Plaintiff opposes Experian's request to set aside the entry of default. (ECF No. 29.) Plaintiff represents that Experian lists the New York address as its “United States East Office” and lists the Costa Mesa, California address as its North American Headquarters but not as “‘the United States Offices' address.” (Id. at 2.) He argues that Experian lists multiple addresses and corporate names in a deliberate attempt to confuse and prevent consumers from accurately contacting the company about credit reporting errors. (Id.) Plaintiff also contends that because the service of process he mailed was not returned as undeliverable, he accomplished proper service. (Id.)

         II.

         Federal Rule of Civil Procedure 55 provides that courts “may set aside an entry of default for good cause.” Fed.R.Civ.P. 55(c). In evaluating whether the movant has sufficiently established good cause, the United States Court of Appeals for the Sixth Circuit instructs that courts must “assess ‘whether (1) the default was willful, (2) a set-aside would prejudice the plaintiff, and (3) the alleged defense was meritorious.'” Dassault Systemes, SA v. Childress, 663 F.3d 832, 838-39 (6th Cir. 2011) (quoting United Coin Meter Co. v. Seaboard Coastline R.R., 705 F.2d 839, 844 (6th Cir.1983)).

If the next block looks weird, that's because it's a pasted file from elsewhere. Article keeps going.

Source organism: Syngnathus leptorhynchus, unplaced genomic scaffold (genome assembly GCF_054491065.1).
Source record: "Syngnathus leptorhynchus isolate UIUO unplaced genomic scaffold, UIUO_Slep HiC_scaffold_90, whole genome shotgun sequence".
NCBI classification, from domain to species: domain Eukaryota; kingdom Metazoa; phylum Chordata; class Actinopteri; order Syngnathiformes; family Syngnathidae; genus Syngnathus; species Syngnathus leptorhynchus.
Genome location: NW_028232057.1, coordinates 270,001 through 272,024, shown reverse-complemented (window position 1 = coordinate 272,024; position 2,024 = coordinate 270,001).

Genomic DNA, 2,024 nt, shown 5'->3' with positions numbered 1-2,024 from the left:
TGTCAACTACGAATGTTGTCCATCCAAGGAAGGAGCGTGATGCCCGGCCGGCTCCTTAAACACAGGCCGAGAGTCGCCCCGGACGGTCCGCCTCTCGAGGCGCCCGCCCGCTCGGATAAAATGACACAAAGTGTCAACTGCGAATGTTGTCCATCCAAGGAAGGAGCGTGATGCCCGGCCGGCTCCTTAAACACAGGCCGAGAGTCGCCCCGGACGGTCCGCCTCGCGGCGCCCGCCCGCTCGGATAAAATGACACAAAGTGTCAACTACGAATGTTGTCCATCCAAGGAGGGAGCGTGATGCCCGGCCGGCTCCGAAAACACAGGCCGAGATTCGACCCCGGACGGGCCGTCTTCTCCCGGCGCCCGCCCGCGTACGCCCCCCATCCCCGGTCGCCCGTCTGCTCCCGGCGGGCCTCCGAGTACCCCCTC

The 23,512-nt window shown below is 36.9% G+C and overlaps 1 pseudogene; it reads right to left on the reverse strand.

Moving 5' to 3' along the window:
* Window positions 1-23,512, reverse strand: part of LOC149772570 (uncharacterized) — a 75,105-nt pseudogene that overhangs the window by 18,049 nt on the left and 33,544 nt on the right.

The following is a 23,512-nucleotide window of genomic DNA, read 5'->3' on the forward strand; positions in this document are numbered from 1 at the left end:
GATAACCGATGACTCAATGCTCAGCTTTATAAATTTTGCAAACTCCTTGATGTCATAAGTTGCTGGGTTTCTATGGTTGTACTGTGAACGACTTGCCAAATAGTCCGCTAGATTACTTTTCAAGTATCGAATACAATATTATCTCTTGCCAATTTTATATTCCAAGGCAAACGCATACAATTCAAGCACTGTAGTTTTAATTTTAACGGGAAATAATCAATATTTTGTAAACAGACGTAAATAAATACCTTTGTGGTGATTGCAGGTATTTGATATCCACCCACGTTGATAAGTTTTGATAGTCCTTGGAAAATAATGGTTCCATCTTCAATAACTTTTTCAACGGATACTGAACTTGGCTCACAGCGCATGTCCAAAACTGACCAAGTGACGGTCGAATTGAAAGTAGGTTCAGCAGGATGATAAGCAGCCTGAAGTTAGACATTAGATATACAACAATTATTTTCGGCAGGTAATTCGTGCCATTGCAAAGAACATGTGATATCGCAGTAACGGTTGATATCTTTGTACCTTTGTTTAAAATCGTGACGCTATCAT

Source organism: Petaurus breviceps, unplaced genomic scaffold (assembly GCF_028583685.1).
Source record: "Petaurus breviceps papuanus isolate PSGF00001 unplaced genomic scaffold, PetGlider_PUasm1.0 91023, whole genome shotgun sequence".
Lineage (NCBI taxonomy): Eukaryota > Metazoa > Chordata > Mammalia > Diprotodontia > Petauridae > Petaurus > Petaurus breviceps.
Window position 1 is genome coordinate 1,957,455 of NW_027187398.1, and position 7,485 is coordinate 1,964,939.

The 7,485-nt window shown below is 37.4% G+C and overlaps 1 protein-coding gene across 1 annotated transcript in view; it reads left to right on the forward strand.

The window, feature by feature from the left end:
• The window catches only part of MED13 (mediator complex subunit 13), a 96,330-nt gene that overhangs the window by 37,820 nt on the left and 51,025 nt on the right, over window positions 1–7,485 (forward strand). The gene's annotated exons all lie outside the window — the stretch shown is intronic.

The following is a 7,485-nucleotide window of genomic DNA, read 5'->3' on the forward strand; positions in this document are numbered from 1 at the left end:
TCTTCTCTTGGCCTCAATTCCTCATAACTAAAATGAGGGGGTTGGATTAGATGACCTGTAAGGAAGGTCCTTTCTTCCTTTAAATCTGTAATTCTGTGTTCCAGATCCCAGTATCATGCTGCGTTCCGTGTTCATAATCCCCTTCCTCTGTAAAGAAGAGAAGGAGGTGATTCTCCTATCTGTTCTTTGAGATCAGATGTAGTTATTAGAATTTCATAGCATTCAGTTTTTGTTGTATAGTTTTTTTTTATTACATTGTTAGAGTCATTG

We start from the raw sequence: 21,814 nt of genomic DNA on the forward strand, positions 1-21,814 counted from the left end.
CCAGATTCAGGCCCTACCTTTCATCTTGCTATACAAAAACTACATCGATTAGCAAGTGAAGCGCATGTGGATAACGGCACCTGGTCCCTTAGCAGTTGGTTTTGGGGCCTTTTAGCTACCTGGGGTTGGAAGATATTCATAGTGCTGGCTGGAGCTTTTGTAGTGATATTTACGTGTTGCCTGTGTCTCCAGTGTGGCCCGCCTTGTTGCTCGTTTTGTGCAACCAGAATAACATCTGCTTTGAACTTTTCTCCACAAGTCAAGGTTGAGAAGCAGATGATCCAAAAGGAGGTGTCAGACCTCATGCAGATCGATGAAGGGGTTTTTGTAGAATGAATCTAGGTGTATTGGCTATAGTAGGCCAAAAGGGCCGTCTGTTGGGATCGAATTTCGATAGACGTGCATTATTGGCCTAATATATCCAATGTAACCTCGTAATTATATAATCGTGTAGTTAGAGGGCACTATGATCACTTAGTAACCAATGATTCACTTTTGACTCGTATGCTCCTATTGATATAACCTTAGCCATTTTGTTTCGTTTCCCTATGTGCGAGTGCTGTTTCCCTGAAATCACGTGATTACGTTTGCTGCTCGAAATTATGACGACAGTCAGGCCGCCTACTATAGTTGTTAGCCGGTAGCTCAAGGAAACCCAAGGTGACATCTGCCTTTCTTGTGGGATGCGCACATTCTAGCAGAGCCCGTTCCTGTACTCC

Although Rule 55(c) vests trial courts with discretion, this Court recognizes that “judgment by default is a drastic step which should be resorted to only in the most extreme cases.” United Coin Meter Co., 705 F.2d at 845. Therefore, “any doubt should be resolved in favor of the petition to set aside the judgment so that cases may be decided on their merits.” Id. at 846 (internal quotation marks and citations omitted); see also Dassault Systemes, 663 F.3d at 841 (quoting INVST Fin. Grp., Inc. v. Chem-Nuclear Sys., Inc., 815 F.2d 391, 398 (6th Cir. 1987) (noting that in conducting reviews of denials of motions to set aside entries of default, the Sixth Circuit construes “‘all ...